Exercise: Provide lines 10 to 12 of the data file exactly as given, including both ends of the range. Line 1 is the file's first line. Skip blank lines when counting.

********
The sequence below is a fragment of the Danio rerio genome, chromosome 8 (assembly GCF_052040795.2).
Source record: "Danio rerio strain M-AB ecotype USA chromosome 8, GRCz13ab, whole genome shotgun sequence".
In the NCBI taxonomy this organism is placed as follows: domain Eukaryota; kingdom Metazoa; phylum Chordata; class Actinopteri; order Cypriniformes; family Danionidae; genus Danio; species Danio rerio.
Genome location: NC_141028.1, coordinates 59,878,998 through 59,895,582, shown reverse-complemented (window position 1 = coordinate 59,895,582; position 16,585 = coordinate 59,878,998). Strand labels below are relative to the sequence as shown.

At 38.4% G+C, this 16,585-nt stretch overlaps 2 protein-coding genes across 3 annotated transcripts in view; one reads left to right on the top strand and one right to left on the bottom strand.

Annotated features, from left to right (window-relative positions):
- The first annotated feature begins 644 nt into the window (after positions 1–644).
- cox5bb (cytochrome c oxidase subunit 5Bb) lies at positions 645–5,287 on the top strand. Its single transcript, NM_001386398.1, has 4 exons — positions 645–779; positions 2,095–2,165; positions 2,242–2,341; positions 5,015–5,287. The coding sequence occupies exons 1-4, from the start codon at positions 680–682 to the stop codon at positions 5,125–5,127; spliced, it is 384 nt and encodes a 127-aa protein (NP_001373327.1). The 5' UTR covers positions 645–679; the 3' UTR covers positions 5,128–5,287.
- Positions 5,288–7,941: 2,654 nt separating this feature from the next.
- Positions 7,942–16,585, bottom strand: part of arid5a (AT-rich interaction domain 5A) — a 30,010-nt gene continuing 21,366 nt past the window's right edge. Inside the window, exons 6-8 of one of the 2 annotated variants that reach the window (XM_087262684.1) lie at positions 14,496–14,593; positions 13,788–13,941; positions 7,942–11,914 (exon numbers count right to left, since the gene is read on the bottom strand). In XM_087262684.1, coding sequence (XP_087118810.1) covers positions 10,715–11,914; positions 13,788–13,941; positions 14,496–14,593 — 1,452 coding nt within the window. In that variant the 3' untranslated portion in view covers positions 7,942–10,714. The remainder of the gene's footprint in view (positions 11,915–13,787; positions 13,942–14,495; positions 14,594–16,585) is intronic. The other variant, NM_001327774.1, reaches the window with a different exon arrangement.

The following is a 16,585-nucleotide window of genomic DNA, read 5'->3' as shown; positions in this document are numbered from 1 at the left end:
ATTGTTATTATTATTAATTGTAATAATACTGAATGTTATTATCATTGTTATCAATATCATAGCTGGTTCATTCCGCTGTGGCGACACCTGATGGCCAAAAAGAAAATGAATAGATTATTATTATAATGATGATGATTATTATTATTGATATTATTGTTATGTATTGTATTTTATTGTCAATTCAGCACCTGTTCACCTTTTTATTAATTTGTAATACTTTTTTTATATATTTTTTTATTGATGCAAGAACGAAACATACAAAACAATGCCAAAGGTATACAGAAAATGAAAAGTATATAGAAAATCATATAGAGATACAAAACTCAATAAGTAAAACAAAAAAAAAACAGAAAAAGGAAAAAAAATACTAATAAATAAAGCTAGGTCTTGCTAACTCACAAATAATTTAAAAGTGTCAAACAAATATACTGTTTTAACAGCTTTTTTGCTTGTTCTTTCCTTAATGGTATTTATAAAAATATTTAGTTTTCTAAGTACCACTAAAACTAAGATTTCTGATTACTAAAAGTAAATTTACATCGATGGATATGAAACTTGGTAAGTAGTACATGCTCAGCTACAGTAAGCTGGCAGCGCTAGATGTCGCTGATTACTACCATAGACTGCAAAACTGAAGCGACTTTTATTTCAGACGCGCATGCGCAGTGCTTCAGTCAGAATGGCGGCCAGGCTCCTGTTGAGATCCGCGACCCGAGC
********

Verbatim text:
- Positions 7,942–16,585, bottom strand: part of arid5a (AT-rich interaction domain 5A) — a 30,010-nt gene continuing 21,366 nt past the window's right edge. Inside the window, exons 6-8 of one of the 2 annotated variants that reach the window (XM_087262684.1) lie at positions 14,496–14,593; positions 13,788–13,941; positions 7,942–11,914 (exon numbers count right to left, since the gene is read on the bottom strand). In XM_087262684.1, coding sequence (XP_087118810.1) covers positions 10,715–11,914; positions 13,788–13,941; positions 14,496–14,593 — 1,452 coding nt within the window. In that variant the 3' untranslated portion in view covers positions 7,942–10,714. The remainder of the gene's footprint in view (positions 11,915–13,787; positions 13,942–14,495; positions 14,594–16,585) is intronic. The other variant, NM_001327774.1, reaches the window with a different exon arrangement.

The following is a 16,585-nucleotide window of genomic DNA, read 5'->3' as shown; positions in this document are numbered from 1 at the left end:
ATTGTTATTATTATTAATTGTAATAATACTGAATGTTATTATCATTGTTATCAATATCATAGCTGGTTCATTCCGCTGTGGCGACACCTGATGGCCAAAAAGAAAATGAATAGATTATTATTATAATGATGATGATTATTATTATTGATATTATTGTTATGTATTGTATTTTATTGTCAATTCAGCACCTGTTCACCTTTTTATTAATTTGTAATACTTTTTTTATATATTTTTTTATTGATGCAAGAACGAAACATACAAAACAATGCCAAAGGTATACAGAAAATGAAAAGTATATAGAAAATCATATAGAGATACAAAACTCAATAAGTAAAACAAAAAAAAAACAGAAAAAGGAAAAAAAATACTAATAAATAAAGCTAGGTCTTGCTAACTCACAAATAATTTAAAAGTGTCAAACAAATATACTGTTTTAACAGCTTTTTTGCTTGTTCTTTCCTTAATGGTATTTATAAAAATATTTAGTTTTCTAAGTACCACTAAAACTAAGATTTCTGATTACTAAAAGTAAATTTACATCGATGGATATGAAACTTGGTAAGTAGTACATGCTCAGCTACAGTAAGCTGGCAGCGCTAGATGTCGCTGATTACTACCATAGACTGCAAAACTGAAGCGACTTTTATTTCAGACGCGCATGCGCAGTGCTTCAGTCAGAATGGCGGCCAGGCTCCTGTTGAGATCCGCGACCCGAGC